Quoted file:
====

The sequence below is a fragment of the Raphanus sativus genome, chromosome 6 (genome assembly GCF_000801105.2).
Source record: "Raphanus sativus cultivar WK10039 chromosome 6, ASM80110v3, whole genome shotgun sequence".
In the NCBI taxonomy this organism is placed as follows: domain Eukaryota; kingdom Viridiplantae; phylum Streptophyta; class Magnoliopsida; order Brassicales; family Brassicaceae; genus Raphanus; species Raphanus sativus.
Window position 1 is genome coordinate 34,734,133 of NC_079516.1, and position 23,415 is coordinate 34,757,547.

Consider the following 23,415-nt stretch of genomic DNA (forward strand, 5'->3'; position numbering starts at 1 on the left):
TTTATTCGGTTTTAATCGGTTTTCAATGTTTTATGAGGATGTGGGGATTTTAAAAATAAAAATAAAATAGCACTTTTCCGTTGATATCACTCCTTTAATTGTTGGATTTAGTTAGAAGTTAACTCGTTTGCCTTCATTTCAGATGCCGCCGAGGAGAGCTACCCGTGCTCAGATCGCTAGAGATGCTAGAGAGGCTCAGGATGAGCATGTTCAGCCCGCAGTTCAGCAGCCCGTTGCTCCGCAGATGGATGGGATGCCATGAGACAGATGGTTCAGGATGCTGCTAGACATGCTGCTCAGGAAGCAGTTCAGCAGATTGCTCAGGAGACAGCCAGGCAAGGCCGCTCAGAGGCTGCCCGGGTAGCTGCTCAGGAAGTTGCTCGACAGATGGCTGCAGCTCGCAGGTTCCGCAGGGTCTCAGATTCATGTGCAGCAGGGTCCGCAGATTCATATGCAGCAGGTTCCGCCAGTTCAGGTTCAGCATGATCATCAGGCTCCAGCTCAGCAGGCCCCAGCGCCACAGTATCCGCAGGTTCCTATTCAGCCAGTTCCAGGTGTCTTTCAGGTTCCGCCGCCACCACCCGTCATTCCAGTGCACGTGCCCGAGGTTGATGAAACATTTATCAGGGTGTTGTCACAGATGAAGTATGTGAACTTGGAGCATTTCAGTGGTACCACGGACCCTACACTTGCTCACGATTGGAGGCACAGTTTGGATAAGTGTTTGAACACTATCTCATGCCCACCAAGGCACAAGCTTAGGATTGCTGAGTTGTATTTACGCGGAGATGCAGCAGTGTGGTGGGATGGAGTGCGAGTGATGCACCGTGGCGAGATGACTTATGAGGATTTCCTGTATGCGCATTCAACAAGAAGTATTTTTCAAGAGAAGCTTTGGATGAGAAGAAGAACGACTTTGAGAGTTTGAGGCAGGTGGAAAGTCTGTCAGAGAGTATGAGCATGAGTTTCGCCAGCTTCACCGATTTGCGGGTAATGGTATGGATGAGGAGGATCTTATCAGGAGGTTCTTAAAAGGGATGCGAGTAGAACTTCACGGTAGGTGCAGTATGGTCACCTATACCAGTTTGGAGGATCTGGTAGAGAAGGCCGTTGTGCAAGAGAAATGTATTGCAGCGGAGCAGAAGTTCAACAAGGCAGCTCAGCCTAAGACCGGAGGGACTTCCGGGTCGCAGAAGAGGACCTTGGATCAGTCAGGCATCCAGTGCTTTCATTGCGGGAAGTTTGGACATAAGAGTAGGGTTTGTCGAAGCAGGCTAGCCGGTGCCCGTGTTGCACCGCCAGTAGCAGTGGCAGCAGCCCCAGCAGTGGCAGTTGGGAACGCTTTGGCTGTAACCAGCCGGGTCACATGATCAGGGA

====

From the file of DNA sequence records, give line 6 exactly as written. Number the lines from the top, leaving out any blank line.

TTTATTCGGTTTTAATCGGTTTTCAATGTTTTATGAGGATGTGGGGATTTTAAAAATAAAAATAAAATAGCACTTTTCCGTTGATATCACTCCTTTAATTGTTGGATTTAGTTAGAAGTTAACTCGTTTGCCTTCATTTCAGATGCCGCCGAGGAGAGCTACCCGTGCTCAGATCGCTAGAGATGCTAGAGAGGCTCAGGATGAGCATGTTCAGCCCGCAGTTCAGCAGCCCGTTGCTCCGCAGATGGATGGGATGCCATGAGACAGATGGTTCAGGATGCTGCTAGACATGCTGCTCAGGAAGCAGTTCAGCAGATTGCTCAGGAGACAGCCAGGCAAGGCCGCTCAGAGGCTGCCCGGGTAGCTGCTCAGGAAGTTGCTCGACAGATGGCTGCAGCTCGCAGGTTCCGCAGGGTCTCAGATTCATGTGCAGCAGGGTCCGCAGATTCATATGCAGCAGGTTCCGCCAGTTCAGGTTCAGCATGATCATCAGGCTCCAGCTCAGCAGGCCCCAGCGCCACAGTATCCGCAGGTTCCTATTCAGCCAGTTCCAGGTGTCTTTCAGGTTCCGCCGCCACCACCCGTCATTCCAGTGCACGTGCCCGAGGTTGATGAAACATTTATCAGGGTGTTGTCACAGATGAAGTATGTGAACTTGGAGCATTTCAGTGGTACCACGGACCCTACACTTGCTCACGATTGGAGGCACAGTTTGGATAAGTGTTTGAACACTATCTCATGCCCACCAAGGCACAAGCTTAGGATTGCTGAGTTGTATTTACGCGGAGATGCAGCAGTGTGGTGGGATGGAGTGCGAGTGATGCACCGTGGCGAGATGACTTATGAGGATTTCCTGTATGCGCATTCAACAAGAAGTATTTTTCAAGAGAAGCTTTGGATGAGAAGAAGAACGACTTTGAGAGTTTGAGGCAGGTGGAAAGTCTGTCAGAGAGTATGAGCATGAGTTTCGCCAGCTTCACCGATTTGCGGGTAATGGTATGGATGAGGAGGATCTTATCAGGAGGTTCTTAAAAGGGATGCGAGTAGAACTTCACGGTAGGTGCAGTATGGTCACCTATACCAGTTTGGAGGATCTGGTAGAGAAGGCCGTTGTGCAAGAGAAATGTATTGCAGCGGAGCAGAAGTTCAACAAGGCAGCTCAGCCTAAGACCGGAGGGACTTCCGGGTCGCAGAAGAGGACCTTGGATCAGTCAGGCATCCAGTGCTTTCATTGCGGGAAGTTTGGACATAAGAGTAGGGTTTGTCGAAGCAGGCTAGCCGGTGCCCGTGTTGCACCGCCAGTAGCAGTGGCAGCAGCCCCAGCAGTGGCAGTTGGGAACGCTTTGGCTGTAACCAGCCGGGTCACATGATCAGGGA